These alloys are usually supported by bearings of brass, into which it is poured after they have been tinned, and heated and put together with an exact model of the axle, or other working piece, plastic clay being previously applied, in the usual manner, as a lute or outer mold. Soft gun metal is also excellent, and is much used for bearings. They all become less heated in working than the harder metals, and less grease or oil is consequently required when they are used.

I

An anti-friction metal of excellent quality and one that has been used with success is made as follows : 17 parts zinc; 1 part copper; 1.5 parts antimony; prepared in the following way: Melt the copper in a small crucible, then add the antimony, and lastly the zinc, care being taken not to burn the zinc. Burning can be prevented by allowing the copper and antimony to cool slightly before adding the zinc. This metal is preferably cast into the shape desired and is not used as a lining metal because it requires too great a heat to pour. It machines nicely and takes a fine polish on bearing surfaces. It has the appearance of aluminum when finished. Use a lubricating oil made from any good grade of machine oil to which 3 parts of kerosene have been added.

II

Copper, 6 parts; tin, 12 parts; lead, 150 parts; antimony, 30 parts; wrought iron, 1 part; cast iron, 1 part. For certain purposes the composition is modified as follows: Copper, 16 parts; tin, 40 parts; lead, 120 parts; antimony, 24 parts; wrought iron, 1 part; cast iron, 1 part. In both cases the wrought iron is cut up in small pieces, and in this state it will melt readily in fused copper and cast iron. After the mixture has been well stirred, the tin, lead, and antimony are added; these are previously melted in separate crucibles, and when mingled the whole mass is again stirred thoroughly. The product may then be run into ingots, to be employed when needed. When run into the molds the surface should be well skimmed, for in this state it oxidizes rapidly. The proportions may be varied without materially affecting the results.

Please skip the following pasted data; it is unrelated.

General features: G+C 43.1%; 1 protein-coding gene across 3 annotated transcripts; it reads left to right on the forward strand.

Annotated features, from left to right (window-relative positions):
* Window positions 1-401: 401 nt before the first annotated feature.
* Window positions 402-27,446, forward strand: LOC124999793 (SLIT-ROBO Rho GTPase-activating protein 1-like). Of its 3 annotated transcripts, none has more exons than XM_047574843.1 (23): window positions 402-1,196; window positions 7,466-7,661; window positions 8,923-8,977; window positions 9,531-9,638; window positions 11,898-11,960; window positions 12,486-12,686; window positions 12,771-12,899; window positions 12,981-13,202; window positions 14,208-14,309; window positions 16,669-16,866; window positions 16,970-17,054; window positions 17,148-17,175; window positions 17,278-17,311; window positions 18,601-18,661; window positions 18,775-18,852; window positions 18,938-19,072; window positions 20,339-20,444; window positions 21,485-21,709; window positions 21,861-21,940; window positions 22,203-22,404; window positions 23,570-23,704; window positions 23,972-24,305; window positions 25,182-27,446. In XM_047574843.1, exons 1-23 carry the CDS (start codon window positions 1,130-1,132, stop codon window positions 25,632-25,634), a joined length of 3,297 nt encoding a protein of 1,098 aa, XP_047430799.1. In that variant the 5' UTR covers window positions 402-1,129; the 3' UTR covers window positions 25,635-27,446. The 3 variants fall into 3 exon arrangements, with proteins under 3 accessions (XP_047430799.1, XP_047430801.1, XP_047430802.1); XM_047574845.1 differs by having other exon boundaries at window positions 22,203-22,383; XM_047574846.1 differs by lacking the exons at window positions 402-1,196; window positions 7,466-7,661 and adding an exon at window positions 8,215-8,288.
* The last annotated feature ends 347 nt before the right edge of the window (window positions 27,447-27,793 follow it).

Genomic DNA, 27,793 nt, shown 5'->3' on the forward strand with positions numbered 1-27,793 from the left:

III

From tin, 16 to 20 parts; antimony, 2 parts; lead, 1 part; fused together, and then blended with copper, 80 parts. Used where there is much friction or high velocity.

IV

Zinc, 6 parts; tin, 1 part; copper, 20 parts. Used when the metal is exposed to violent shocks.

V

Lead, 1 part; tin, 2 parts; zinc, 4 parts; copper, 68 parts. Used when the metal is exposed to heat.

VI

Tin, 48 to 50 parts; antimony, 5 parts; copper, 1 part.

VII

(Fenton's.) Tin, with some zinc, and a little copper.

VIII

(Ordinary.) Tin, or hard pewter, with or without a small portion of antimony or copper. Without the last it is apt to spread out under the weight of heavy machinery. Used for the bearings of locomotives, etc.

The following two compositions are for motor and dynamo shafts: 100 pounds tin; 10 pounds copper; 10 pounds antimony.

83.5 pounds tin; 8.25 pounds antimony; 8.25 pounds copper.

IX

Lead, 75 parts; antimony, 23 parts; tin, 2 parts.

X

Magnolia Metal.—This is composed of 40 parts of lead, 7.5 parts of antimony, 2.5 of tin, 1/8 of bismuth, 1/8 of aluminum, and 1/2 of graphite. It is used as an anti-friction metal, and takes its name from its manufacturer's mark, a magnolia flower.